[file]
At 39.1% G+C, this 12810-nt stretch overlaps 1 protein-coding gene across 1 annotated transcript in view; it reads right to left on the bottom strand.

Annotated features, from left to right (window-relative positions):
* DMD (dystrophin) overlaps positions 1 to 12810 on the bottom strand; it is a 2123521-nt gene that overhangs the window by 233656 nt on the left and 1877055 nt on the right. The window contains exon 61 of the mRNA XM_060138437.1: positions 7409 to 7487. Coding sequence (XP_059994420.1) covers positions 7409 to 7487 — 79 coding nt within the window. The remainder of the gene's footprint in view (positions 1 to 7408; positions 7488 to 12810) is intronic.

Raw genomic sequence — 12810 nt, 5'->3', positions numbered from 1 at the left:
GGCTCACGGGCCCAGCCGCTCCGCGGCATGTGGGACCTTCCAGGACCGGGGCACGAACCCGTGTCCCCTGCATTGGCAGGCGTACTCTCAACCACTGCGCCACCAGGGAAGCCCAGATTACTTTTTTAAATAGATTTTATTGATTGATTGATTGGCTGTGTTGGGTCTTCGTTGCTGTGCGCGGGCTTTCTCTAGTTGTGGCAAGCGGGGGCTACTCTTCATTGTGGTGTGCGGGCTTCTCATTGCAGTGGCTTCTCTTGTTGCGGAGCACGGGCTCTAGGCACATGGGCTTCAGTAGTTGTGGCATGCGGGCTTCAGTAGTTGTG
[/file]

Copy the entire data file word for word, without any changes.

At 39.1% G+C, this 12810-nt stretch overlaps 1 protein-coding gene across 1 annotated transcript in view; it reads right to left on the bottom strand.

Annotated features, from left to right (window-relative positions):
* DMD (dystrophin) overlaps positions 1 to 12810 on the bottom strand; it is a 2123521-nt gene that overhangs the window by 233656 nt on the left and 1877055 nt on the right. The window contains exon 61 of the mRNA XM_060138437.1: positions 7409 to 7487. Coding sequence (XP_059994420.1) covers positions 7409 to 7487 — 79 coding nt within the window. The remainder of the gene's footprint in view (positions 1 to 7408; positions 7488 to 12810) is intronic.

Raw genomic sequence — 12810 nt, 5'->3', positions numbered from 1 at the left:
GGCTCACGGGCCCAGCCGCTCCGCGGCATGTGGGACCTTCCAGGACCGGGGCACGAACCCGTGTCCCCTGCATTGGCAGGCGTACTCTCAACCACTGCGCCACCAGGGAAGCCCAGATTACTTTTTTAAATAGATTTTATTGATTGATTGATTGGCTGTGTTGGGTCTTCGTTGCTGTGCGCGGGCTTTCTCTAGTTGTGGCAAGCGGGGGCTACTCTTCATTGTGGTGTGCGGGCTTCTCATTGCAGTGGCTTCTCTTGTTGCGGAGCACGGGCTCTAGGCACATGGGCTTCAGTAGTTGTGGCATGCGGGCTTCAGTAGTTGTG